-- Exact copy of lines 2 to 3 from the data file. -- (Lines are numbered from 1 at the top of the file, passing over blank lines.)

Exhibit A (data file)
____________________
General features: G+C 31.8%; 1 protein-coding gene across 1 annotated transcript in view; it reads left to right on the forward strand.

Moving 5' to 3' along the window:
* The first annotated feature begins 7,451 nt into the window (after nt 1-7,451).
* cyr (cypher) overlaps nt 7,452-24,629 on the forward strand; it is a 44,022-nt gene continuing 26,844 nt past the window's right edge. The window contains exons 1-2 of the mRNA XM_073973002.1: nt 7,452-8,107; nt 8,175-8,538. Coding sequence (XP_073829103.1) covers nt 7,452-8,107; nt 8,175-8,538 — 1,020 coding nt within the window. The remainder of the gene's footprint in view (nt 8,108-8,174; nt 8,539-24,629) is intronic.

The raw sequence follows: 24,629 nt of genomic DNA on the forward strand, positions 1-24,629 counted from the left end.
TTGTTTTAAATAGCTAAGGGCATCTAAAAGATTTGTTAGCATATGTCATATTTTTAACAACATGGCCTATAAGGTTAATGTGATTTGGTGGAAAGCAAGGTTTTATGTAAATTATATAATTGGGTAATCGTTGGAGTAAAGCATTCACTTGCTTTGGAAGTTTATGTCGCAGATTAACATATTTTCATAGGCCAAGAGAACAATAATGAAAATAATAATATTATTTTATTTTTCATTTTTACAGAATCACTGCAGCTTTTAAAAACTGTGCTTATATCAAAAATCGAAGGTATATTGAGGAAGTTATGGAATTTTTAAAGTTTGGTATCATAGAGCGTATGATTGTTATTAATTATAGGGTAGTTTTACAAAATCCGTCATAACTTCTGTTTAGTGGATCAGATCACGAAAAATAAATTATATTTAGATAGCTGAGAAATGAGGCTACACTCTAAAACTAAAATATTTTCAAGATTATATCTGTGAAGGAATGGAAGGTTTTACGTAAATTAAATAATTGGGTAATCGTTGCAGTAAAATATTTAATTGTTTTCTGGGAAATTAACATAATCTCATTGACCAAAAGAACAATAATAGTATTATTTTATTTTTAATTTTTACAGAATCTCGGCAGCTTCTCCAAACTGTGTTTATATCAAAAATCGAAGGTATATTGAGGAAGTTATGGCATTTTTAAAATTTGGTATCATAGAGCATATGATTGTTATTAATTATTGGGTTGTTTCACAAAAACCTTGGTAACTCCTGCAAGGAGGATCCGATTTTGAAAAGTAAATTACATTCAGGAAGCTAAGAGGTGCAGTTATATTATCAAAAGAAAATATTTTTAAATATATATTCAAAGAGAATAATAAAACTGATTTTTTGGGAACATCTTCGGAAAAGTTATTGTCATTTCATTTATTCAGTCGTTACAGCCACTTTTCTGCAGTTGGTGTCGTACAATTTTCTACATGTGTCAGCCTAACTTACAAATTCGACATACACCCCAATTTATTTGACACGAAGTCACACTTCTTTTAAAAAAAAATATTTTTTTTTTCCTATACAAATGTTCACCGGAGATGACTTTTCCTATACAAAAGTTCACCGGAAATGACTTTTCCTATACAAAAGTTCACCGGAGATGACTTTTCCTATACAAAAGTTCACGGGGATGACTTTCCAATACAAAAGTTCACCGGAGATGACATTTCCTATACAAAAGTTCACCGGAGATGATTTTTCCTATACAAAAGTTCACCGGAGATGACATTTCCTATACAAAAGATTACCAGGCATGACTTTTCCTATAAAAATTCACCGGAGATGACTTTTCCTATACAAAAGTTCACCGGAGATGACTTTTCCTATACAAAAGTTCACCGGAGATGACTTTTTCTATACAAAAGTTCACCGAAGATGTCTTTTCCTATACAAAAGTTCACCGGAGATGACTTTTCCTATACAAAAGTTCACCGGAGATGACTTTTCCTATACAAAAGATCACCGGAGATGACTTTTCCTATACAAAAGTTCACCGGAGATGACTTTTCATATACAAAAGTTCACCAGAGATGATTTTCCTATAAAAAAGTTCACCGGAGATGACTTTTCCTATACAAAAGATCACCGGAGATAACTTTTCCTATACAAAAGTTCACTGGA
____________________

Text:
Moving 5' to 3' along the window:
* The first annotated feature begins 7,451 nt into the window (after nt 1-7,451).